Exploring the Psychological Impact of Retinoblastoma: A Path to Bespoke Interventions for Young People  

While significant progress has been made in diagnosing and treating Retinoblastoma (RB), little is known about the long-term psychological impact it has on individuals, particularly young people. Nicola O’Donnell, a health psychologist in the final year of her Ph.D. program in the UK, has taken up the task of developing an evidence base to understand the psychological implications of having RB. With the support of the Childhood Eye Cancer Trust (CHECT), Nicola aims to create a bespoke intervention program that assists young individuals in transitioning from childhood and navigating the profound impact of life after RB.

Despite being one of the most common eye cancers affecting children, there is limited research on the experiences of young people who have had RB. Nicola’s work sheds light on this crucial aspect and emphasizes the urgent need for intervention programs to support individuals affected by RB. In collaboration with experts such as Helen Jenkinson Birmingham Children’s Hospital and Cat Duncan from the Royal London and Great Ormond Street Hospitals, Nicola has embarked on a comprehensive qualitative study involving conversations with 32 teenagers and young adults. These conversations focus on understanding the emotional experiences of teens and young adults with RB, regardless of whether they have unilateral, bilateral, hereditary, or sporadic forms of the condition.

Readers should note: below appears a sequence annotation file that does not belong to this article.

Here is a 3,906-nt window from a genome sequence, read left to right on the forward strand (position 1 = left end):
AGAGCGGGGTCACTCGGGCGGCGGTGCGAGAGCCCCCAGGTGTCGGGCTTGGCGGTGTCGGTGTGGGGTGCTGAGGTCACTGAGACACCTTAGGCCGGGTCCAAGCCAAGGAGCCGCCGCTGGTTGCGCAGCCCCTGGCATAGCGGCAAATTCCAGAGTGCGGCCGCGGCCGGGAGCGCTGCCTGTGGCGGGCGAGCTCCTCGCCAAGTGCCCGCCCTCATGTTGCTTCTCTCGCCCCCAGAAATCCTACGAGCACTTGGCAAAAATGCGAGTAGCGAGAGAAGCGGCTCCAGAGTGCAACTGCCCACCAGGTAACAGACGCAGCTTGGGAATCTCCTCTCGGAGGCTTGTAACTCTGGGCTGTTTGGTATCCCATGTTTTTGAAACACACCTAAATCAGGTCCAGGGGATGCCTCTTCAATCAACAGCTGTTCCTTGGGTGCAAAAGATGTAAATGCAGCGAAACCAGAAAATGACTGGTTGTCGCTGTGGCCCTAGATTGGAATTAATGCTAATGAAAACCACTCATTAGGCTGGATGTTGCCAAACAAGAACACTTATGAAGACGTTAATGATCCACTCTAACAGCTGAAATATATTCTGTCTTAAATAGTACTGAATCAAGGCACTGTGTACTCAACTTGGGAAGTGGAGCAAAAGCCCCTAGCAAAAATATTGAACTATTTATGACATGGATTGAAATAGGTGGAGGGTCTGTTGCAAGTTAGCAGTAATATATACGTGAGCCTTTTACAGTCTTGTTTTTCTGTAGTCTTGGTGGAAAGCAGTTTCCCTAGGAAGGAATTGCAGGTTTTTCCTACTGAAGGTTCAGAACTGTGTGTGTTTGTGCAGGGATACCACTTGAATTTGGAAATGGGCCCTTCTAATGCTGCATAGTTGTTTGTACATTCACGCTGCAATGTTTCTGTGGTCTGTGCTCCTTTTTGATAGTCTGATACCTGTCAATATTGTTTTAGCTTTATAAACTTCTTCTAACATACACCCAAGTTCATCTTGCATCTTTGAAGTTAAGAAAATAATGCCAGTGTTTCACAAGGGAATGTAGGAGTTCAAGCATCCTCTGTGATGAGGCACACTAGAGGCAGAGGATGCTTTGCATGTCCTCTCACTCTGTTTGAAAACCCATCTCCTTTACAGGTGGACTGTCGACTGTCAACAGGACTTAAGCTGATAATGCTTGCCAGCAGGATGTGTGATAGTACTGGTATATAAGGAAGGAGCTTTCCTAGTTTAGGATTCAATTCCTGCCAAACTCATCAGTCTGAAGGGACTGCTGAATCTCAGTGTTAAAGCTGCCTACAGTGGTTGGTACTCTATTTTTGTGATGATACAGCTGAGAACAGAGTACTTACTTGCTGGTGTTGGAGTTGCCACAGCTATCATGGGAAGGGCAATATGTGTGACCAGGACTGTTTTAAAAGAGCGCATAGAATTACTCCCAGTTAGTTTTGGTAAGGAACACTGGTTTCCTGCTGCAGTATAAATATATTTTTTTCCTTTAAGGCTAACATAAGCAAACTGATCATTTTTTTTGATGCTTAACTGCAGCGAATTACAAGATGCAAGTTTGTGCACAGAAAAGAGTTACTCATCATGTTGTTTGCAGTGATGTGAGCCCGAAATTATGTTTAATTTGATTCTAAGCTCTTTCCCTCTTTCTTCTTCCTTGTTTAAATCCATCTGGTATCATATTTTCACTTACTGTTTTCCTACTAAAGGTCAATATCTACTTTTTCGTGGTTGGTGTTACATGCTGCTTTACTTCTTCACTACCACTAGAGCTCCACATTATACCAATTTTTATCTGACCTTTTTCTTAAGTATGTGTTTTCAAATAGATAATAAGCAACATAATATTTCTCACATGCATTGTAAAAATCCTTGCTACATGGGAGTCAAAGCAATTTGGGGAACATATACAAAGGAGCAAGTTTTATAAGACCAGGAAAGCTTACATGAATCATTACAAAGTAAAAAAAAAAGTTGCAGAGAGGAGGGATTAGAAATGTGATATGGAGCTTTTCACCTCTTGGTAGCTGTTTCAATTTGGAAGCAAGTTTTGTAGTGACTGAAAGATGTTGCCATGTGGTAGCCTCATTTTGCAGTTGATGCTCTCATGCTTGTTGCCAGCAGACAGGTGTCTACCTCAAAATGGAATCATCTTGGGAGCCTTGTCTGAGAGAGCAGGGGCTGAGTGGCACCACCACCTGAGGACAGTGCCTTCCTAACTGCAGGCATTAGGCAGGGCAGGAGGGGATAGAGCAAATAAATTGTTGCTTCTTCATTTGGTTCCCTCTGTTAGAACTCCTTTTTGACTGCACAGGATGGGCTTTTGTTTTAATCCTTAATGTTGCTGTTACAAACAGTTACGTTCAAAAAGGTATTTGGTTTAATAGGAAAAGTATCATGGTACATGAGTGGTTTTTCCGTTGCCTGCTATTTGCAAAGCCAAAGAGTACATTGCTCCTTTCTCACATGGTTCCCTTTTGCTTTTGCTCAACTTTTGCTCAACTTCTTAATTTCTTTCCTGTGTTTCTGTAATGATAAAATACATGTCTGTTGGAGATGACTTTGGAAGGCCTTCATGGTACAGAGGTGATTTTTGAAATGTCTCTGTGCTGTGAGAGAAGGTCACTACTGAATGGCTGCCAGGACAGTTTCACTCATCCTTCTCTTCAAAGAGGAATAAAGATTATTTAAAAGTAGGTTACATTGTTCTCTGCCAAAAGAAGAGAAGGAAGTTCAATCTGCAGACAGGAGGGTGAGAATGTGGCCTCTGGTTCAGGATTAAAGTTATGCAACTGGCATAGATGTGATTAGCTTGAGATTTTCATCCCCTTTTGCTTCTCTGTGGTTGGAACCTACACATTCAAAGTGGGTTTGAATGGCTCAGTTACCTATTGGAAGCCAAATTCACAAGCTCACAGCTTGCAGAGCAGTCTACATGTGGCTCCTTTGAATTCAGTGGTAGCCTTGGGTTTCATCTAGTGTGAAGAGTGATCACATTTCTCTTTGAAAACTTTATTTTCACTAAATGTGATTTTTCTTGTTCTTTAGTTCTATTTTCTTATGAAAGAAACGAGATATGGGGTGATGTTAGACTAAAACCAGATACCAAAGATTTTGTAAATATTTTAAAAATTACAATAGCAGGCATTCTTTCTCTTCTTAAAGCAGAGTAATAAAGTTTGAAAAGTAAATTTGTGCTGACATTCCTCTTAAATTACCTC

Nicola’s research project also encompasses an in-depth review of existing psychological interventions in the context of childhood cancer survivors. Working closely with Victoria Willard and Daniel Mulroney from St. Jude’s Children’s Research Hospital, as well as Dr Leila Ellis from the University of Bristol, Nicola aims to create a framework of support for individuals and families affected by RB. By analyzing the psychological interventions available and gathering insights from the experiences of 32 young individuals, Nicola hopes to identify effective strategies that can be integrated into her intervention program.

By examining the psychological effects of RB in different age groups and populations, Nicola and her team aim to determine if experiences are similar or vary across contexts. The knowledge gained from these studies will contribute to the development of tailored interventions that address the specific needs of individuals at different stages of life.

 As Nicola’s findings progress, plans are underway to publish a comprehensive article on Nicola’s journey by the end of the year. The publication aims to raise awareness about the psychological impact of childhood cancer, specifically RB, and to advocate for more targeted support for affected families and individuals.

We look forward to watching Nicola’s work progress and hope to share more soon about her published results as she works to help guide the way to providing tailored support for families and young individuals navigating life after an RB diagnosis.